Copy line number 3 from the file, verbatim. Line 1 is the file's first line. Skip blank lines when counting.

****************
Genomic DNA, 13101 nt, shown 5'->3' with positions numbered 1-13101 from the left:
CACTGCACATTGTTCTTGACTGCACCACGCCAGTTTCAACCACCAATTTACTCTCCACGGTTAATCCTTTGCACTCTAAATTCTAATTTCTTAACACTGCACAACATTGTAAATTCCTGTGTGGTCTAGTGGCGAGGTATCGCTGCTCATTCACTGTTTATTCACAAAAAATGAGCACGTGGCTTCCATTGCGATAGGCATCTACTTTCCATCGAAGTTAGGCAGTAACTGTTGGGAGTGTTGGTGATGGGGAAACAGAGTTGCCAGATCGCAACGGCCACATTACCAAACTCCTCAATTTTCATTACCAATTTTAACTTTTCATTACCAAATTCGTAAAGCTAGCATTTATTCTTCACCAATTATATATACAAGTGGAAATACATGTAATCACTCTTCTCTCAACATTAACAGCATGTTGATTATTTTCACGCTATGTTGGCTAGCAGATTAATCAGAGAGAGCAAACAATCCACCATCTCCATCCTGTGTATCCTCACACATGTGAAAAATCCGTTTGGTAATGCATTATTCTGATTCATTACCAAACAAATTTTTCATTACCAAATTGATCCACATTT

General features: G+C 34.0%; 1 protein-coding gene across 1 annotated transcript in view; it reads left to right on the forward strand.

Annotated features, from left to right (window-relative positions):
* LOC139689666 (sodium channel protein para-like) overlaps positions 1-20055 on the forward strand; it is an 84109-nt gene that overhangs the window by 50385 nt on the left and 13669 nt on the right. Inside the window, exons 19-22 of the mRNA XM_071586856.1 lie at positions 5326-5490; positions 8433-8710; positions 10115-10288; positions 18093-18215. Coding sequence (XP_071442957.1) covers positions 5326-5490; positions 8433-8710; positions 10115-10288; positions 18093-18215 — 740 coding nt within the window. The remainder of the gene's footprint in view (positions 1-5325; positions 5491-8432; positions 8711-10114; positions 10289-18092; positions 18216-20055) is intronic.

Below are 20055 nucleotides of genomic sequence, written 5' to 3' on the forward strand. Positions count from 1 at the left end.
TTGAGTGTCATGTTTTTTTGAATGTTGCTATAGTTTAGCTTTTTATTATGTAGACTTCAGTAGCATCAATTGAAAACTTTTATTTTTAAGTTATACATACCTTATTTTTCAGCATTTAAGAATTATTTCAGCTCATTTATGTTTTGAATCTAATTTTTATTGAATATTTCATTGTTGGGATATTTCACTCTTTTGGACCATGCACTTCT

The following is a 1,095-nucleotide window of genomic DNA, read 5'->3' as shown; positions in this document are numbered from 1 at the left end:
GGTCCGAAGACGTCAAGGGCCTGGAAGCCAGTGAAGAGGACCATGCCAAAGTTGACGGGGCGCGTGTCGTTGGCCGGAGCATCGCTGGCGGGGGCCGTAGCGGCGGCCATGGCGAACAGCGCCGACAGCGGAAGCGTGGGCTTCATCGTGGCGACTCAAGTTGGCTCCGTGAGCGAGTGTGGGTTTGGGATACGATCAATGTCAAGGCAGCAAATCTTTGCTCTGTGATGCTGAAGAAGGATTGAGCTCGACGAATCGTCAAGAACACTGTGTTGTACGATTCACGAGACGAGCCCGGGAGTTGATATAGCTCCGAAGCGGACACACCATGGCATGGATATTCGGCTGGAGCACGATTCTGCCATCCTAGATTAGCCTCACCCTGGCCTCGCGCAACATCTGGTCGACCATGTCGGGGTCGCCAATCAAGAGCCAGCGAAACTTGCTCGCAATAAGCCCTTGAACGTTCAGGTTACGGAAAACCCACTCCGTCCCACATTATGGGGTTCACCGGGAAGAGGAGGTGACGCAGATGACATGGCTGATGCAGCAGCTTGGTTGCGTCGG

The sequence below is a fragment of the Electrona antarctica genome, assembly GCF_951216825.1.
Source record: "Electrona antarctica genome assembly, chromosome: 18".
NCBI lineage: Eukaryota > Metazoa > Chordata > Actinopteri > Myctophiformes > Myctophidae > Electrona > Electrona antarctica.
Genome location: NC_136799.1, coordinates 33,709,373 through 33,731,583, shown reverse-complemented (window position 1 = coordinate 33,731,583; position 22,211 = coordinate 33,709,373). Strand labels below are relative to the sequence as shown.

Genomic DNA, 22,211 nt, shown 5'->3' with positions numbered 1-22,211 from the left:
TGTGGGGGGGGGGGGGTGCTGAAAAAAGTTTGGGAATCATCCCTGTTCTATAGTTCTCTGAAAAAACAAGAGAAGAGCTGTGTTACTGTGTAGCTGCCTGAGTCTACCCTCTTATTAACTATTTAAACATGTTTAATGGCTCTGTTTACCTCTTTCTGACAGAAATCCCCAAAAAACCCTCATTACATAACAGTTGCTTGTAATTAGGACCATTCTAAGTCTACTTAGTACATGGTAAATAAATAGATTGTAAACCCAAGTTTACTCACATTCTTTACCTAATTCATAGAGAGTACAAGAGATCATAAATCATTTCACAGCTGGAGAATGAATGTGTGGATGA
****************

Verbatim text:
General features: G+C 34.0%; 1 protein-coding gene across 1 annotated transcript in view; it reads left to right on the forward strand.